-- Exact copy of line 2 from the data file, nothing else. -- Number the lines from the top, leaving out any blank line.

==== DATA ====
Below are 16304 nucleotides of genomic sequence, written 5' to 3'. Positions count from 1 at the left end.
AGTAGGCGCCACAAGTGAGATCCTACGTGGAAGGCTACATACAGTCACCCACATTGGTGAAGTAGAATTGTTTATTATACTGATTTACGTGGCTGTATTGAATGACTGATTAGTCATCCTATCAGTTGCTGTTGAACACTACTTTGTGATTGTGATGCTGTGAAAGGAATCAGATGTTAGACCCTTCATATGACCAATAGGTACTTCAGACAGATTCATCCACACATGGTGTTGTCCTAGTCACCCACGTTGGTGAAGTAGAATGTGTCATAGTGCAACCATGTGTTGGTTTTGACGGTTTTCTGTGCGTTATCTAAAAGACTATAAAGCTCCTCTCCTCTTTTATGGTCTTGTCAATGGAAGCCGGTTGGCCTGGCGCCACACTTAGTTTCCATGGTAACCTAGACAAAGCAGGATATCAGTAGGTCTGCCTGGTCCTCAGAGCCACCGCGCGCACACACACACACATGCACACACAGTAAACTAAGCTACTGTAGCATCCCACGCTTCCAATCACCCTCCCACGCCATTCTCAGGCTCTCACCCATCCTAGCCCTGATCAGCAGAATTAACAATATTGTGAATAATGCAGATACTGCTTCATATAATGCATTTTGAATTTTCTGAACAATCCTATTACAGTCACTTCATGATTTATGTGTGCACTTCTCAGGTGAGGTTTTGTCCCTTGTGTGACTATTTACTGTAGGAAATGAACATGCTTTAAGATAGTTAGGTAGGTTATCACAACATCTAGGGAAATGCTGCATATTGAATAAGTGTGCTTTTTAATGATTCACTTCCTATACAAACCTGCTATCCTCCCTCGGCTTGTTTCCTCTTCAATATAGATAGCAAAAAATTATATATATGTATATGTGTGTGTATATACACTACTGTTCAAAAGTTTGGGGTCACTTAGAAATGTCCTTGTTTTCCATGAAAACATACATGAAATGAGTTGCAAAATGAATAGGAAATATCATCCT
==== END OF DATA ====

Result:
AGTAGGCGCCACAAGTGAGATCCTACGTGGAAGGCTACATACAGTCACCCACATTGGTGAAGTAGAATTGTTTATTATACTGATTTACGTGGCTGTATTGAATGACTGATTAGTCATCCTATCAGTTGCTGTTGAACACTACTTTGTGATTGTGATGCTGTGAAAGGAATCAGATGTTAGACCCTTCATATGACCAATAGGTACTTCAGACAGATTCATCCACACATGGTGTTGTCCTAGTCACCCACGTTGGTGAAGTAGAATGTGTCATAGTGCAACCATGTGTTGGTTTTGACGGTTTTCTGTGCGTTATCTAAAAGACTATAAAGCTCCTCTCCTCTTTTATGGTCTTGTCAATGGAAGCCGGTTGGCCTGGCGCCACACTTAGTTTCCATGGTAACCTAGACAAAGCAGGATATCAGTAGGTCTGCCTGGTCCTCAGAGCCACCGCGCGCACACACACACACATGCACACACAGTAAACTAAGCTACTGTAGCATCCCACGCTTCCAATCACCCTCCCACGCCATTCTCAGGCTCTCACCCATCCTAGCCCTGATCAGCAGAATTAACAATATTGTGAATAATGCAGATACTGCTTCATATAATGCATTTTGAATTTTCTGAACAATCCTATTACAGTCACTTCATGATTTATGTGTGCACTTCTCAGGTGAGGTTTTGTCCCTTGTGTGACTATTTACTGTAGGAAATGAACATGCTTTAAGATAGTTAGGTAGGTTATCACAACATCTAGGGAAATGCTGCATATTGAATAAGTGTGCTTTTTAATGATTCACTTCCTATACAAACCTGCTATCCTCCCTCGGCTTGTTTCCTCTTCAATATAGATAGCAAAAAATTATATATATGTATATGTGTGTGTATATACACTACTGTTCAAAAGTTTGGGGTCACTTAGAAATGTCCTTGTTTTCCATGAAAACATACATGAAATGAGTTGCAAAATGAATAGGAAATATCATCCT